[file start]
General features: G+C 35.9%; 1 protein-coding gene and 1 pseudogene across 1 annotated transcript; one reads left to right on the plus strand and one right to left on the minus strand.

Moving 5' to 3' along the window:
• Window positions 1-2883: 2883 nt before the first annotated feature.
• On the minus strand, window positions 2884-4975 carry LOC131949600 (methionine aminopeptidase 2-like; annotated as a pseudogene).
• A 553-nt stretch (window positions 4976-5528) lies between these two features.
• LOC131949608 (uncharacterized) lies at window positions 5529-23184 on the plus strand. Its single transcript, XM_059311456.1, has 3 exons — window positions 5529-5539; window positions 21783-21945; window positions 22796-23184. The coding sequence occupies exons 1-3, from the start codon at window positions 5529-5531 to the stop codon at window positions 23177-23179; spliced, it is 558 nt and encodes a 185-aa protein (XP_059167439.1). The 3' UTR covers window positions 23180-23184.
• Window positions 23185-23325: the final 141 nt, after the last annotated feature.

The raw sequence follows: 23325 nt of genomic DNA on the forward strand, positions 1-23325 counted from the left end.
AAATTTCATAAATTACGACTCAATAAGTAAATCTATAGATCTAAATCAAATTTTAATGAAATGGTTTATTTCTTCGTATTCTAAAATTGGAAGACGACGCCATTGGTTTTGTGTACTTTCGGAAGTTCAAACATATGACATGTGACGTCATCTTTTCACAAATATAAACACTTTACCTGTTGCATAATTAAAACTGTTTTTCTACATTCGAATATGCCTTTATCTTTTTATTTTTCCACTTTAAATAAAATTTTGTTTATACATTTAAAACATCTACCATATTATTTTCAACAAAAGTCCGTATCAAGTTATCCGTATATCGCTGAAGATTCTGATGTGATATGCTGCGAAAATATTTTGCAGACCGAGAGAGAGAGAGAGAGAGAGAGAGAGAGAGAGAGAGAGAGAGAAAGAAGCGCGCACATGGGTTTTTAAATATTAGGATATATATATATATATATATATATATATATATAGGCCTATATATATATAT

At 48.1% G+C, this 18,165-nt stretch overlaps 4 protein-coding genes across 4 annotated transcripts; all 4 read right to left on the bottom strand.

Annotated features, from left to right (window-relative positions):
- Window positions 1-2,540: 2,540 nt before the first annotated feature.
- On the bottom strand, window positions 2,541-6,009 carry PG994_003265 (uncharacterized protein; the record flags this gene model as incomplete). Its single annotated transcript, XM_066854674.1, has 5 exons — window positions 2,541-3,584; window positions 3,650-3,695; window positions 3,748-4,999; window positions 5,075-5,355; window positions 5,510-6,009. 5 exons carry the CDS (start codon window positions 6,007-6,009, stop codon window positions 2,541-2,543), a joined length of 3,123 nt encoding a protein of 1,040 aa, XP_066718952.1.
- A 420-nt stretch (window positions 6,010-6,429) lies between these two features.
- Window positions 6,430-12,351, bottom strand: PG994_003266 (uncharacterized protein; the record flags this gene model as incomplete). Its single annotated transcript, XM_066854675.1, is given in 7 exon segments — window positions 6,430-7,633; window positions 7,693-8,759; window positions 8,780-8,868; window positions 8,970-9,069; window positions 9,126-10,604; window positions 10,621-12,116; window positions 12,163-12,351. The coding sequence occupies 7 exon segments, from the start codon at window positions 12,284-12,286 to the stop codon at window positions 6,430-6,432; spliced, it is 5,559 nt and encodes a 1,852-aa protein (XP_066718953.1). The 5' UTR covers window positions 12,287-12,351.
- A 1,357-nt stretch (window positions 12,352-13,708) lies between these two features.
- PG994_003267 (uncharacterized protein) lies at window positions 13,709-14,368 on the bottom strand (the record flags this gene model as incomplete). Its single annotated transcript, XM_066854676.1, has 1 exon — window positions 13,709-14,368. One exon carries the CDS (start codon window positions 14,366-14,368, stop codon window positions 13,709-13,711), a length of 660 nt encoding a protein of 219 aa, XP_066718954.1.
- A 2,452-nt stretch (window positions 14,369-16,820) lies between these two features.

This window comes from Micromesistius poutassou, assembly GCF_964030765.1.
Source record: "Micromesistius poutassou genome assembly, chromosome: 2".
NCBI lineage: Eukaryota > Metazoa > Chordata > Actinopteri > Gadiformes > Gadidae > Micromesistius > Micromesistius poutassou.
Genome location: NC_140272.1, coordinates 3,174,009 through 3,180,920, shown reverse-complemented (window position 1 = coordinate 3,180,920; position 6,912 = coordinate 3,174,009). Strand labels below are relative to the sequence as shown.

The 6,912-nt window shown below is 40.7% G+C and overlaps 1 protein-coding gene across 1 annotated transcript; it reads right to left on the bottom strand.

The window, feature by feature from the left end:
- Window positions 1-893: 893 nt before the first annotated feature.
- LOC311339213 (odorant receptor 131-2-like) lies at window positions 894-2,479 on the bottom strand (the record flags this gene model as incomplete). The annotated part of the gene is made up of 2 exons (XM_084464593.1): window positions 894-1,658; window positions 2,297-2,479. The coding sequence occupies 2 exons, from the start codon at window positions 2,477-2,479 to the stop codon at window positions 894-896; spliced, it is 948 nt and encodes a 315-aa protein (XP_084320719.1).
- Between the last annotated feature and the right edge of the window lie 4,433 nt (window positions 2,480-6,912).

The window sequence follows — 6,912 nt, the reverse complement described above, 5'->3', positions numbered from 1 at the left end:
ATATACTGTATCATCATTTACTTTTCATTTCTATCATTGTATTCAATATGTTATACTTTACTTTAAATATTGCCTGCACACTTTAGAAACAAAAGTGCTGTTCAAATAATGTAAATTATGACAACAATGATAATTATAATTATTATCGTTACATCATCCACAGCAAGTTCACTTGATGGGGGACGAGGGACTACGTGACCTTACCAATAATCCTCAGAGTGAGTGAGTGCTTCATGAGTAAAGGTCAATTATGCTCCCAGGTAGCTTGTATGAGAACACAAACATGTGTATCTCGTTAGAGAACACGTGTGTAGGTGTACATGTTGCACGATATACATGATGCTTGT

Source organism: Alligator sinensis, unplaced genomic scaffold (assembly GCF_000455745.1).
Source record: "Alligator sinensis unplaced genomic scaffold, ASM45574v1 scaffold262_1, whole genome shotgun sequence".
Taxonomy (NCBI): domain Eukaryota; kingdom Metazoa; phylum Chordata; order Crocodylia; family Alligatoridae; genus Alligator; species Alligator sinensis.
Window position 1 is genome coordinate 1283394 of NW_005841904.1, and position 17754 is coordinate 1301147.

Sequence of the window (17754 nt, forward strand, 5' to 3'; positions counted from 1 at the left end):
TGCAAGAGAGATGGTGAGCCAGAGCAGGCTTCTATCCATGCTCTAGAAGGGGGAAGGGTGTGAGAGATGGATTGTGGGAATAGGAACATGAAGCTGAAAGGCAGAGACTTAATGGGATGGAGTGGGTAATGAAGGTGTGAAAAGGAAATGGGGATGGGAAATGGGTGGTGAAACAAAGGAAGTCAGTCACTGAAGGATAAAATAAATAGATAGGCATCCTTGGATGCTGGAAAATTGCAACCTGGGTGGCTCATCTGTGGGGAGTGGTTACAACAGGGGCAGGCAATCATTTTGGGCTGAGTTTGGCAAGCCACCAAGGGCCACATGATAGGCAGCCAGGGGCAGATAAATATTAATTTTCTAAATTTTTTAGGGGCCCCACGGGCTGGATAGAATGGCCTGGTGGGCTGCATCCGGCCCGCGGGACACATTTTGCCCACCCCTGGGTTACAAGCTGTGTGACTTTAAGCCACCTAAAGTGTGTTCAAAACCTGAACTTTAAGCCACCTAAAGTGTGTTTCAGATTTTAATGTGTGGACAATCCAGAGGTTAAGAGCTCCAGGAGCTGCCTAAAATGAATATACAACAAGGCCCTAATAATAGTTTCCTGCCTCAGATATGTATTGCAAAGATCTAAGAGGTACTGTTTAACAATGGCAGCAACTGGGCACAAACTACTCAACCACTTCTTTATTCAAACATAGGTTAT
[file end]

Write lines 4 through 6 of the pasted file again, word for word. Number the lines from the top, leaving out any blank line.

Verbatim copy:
• On the minus strand, window positions 2884-4975 carry LOC131949600 (methionine aminopeptidase 2-like; annotated as a pseudogene).
• A 553-nt stretch (window positions 4976-5528) lies between these two features.
• LOC131949608 (uncharacterized) lies at window positions 5529-23184 on the plus strand. Its single transcript, XM_059311456.1, has 3 exons — window positions 5529-5539; window positions 21783-21945; window positions 22796-23184. The coding sequence occupies exons 1-3, from the start codon at window positions 5529-5531 to the stop codon at window positions 23177-23179; spliced, it is 558 nt and encodes a 185-aa protein (XP_059167439.1). The 3' UTR covers window positions 23180-23184.